September 23, 2011 / 8:55 PM / 6 years ago

CANADA STOCKS-TSX in bear zone as resources pull it to 2011 low

 * TSX falls 99.64 points, or 0.86 percent, at 11,462.87
 * Index touches lowest point since July 2010
 * Eight of 10 sectors higher; materials, energy weigh
 (Updates to close, adds analyst's comment, details)
 By Trish Nixon
 TORONTO, Sept 23 (Reuters) - A selloff in resource-based
shares drove Toronto's main stock index to a 2011 low and into
bear territory on Friday as growing fears of a global recession
and a Greek debt default battered commodities.
 The TSX index's heavyweight materials group tumbled 4.4
percent as base-metal miners continued their fall and as gold
prices plunged more than 6 percent, the biggest slide since the
financial crisis of 2008. The TSX's gold-mining sub-group was
down 5 percent. [MET/L] [GOL/]
 "Golds were for most of the year the big performers, and
then fears of the recession, profit-taking, and (U.S. Federal
Reserve Chairman Ben) Bernanke's ineffective attempt at
propping things up all converged in sending them down," said
John Ing, president of Maison Placements Canada.
 "These stocks got caught in the downdraft, just like we saw
in '08."
 Miner Barrick Gold ABX.TO was the heaviest decliner, down
4.9 percent at C$47.73, while GoldCorp G.TO fell 4.4 percent
to C$46.95.
 First Quantum Minerals FM.TO tumbled 7.3 percent to
C$13.71 as copper fell to its lowest level since August 2010.
 The Toronto Stock Exchange's S&P/TSX composite index
.GSPTSE ended the session down 99.64 points, or 0.86 percent,
at 11,462.87. It touched a session low of 11,355.82, its
weakest point since July 2010.
 Eight of the 10 index sectors were higher, but energy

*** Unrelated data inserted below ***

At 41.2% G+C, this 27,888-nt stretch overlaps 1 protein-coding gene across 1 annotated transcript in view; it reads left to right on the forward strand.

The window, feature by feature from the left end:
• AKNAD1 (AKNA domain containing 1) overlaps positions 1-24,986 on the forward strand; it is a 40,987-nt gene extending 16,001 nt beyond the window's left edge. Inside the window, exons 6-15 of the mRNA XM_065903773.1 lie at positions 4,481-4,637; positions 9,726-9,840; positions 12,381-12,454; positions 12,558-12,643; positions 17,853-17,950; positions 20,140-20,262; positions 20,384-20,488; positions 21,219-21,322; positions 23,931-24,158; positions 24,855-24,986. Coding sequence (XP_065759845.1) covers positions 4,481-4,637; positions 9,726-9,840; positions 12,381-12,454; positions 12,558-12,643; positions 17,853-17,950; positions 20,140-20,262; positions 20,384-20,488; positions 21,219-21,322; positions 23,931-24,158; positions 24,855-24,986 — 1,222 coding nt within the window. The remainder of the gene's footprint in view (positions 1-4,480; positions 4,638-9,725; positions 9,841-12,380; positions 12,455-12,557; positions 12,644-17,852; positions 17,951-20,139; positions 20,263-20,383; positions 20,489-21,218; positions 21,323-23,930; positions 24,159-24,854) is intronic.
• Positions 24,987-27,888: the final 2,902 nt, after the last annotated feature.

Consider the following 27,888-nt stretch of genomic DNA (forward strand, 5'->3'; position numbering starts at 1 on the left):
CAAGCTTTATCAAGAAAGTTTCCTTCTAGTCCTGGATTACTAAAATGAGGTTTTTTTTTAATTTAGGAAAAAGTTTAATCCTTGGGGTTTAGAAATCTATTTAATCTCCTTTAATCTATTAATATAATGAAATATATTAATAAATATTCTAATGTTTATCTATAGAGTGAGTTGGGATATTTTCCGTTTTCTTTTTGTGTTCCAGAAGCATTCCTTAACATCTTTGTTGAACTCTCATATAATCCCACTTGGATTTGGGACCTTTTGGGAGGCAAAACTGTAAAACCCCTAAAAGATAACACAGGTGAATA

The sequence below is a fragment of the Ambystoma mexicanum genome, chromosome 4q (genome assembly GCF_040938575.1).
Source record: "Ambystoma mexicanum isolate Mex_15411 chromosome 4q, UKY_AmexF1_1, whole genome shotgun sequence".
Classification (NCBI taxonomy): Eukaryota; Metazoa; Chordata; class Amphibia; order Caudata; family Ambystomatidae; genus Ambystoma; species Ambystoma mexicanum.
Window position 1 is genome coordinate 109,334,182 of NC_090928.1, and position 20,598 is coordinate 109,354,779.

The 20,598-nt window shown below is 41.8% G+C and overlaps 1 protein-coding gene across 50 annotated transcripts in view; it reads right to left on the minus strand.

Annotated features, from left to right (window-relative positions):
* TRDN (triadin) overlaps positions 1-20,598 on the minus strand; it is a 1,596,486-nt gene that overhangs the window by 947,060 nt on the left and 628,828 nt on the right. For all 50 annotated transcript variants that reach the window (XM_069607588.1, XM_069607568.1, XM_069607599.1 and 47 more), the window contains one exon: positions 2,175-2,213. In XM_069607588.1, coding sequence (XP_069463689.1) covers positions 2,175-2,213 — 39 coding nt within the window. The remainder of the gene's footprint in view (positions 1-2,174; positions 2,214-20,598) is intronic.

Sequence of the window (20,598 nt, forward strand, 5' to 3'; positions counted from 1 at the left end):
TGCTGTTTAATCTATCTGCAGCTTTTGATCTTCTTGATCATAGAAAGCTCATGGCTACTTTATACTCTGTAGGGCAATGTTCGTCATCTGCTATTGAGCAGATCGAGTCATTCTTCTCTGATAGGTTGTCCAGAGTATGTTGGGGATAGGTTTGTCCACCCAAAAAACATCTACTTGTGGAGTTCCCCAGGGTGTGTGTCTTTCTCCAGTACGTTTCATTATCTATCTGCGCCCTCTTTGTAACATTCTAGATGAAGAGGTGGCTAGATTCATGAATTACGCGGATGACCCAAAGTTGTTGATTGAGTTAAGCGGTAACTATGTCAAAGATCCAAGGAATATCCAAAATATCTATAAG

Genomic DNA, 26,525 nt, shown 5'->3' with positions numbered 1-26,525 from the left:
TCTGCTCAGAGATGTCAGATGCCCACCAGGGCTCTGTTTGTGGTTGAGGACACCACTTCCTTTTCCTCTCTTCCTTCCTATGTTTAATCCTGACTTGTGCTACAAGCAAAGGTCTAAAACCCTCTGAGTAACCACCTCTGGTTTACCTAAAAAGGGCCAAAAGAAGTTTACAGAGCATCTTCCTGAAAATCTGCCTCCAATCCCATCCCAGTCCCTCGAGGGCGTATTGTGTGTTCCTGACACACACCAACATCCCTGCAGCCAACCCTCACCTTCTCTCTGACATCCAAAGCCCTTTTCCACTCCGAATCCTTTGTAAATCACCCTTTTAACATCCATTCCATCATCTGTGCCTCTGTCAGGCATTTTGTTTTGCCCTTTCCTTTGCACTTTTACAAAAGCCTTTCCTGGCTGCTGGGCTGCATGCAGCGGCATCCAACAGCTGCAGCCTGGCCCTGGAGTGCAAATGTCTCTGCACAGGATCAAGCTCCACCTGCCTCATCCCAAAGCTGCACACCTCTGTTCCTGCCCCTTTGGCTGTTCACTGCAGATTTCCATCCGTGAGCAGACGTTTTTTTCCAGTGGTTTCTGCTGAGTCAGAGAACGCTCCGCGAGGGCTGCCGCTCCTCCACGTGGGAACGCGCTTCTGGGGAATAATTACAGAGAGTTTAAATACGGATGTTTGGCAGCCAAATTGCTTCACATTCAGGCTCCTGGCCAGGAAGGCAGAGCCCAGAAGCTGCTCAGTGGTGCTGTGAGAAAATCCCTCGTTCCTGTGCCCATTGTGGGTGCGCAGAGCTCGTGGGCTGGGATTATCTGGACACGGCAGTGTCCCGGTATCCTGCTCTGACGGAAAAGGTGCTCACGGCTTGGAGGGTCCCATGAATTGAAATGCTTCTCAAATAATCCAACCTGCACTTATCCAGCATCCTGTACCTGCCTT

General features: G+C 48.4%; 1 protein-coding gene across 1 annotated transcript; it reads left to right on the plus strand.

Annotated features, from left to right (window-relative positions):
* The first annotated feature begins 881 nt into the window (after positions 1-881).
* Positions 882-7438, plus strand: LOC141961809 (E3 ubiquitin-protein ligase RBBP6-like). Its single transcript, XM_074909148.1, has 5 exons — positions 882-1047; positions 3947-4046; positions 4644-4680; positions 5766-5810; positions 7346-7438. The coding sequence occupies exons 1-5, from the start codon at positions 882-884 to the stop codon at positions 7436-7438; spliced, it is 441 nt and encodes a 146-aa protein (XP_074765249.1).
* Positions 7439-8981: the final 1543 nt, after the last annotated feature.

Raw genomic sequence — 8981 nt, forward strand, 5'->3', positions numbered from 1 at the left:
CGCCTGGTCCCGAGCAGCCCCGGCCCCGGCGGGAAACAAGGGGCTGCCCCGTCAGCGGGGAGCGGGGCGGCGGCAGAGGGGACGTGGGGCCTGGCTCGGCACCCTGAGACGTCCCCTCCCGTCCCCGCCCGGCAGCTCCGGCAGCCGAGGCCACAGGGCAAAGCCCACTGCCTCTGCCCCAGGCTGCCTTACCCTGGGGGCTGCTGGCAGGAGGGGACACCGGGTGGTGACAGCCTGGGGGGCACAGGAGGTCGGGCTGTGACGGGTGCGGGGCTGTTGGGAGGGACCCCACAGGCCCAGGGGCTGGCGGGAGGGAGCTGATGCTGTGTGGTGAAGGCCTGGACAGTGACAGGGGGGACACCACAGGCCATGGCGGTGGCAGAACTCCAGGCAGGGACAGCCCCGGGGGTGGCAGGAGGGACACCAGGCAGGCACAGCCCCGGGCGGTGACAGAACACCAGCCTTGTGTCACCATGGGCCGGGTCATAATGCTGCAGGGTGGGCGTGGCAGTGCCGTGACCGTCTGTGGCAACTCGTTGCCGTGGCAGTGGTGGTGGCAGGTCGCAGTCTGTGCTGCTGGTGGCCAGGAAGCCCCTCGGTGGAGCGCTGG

stocks sank 1.1 percent as oil fell to six-week lows. Canadian
Natural Resources CNQ.TO slipped 2.2 percent to C$30.23.
 The financials group helped cushion the losses as it held
on to moderate gains, ending the session up 0.5 percent. Royal
Bank of Canada RY.TO was the index's most heavily weighted
advancer, up 1.6 percent at C$46.09, while Bank of Nova Scotia
BNS.TO rose 1.5 percent to C$50.73.
 "It's sort of the quiet before the storm, we haven't
figured out yet what's going to happen with the European
banks," Ing said.
 "There's the inevitable contagion, and our banks are not
immune from the problems overseas or south of the border."
 The TSX lost nearly 7 percent of its value this week and
has tumbled more than 20 percent from the 2011 high it set in
March, meeting the definition of a bear move.
 A pledge by G20 policymakers that they will calm the global
financial system failed to appease investors, who are concerned
that authorities are unable to respond effectively to the
mounting euro zone debt crisis and sluggish growth in major
world economies. [nL5E7KN1IW]
($1=$1.03 Canadian)
 (Editing by Peter Galloway)

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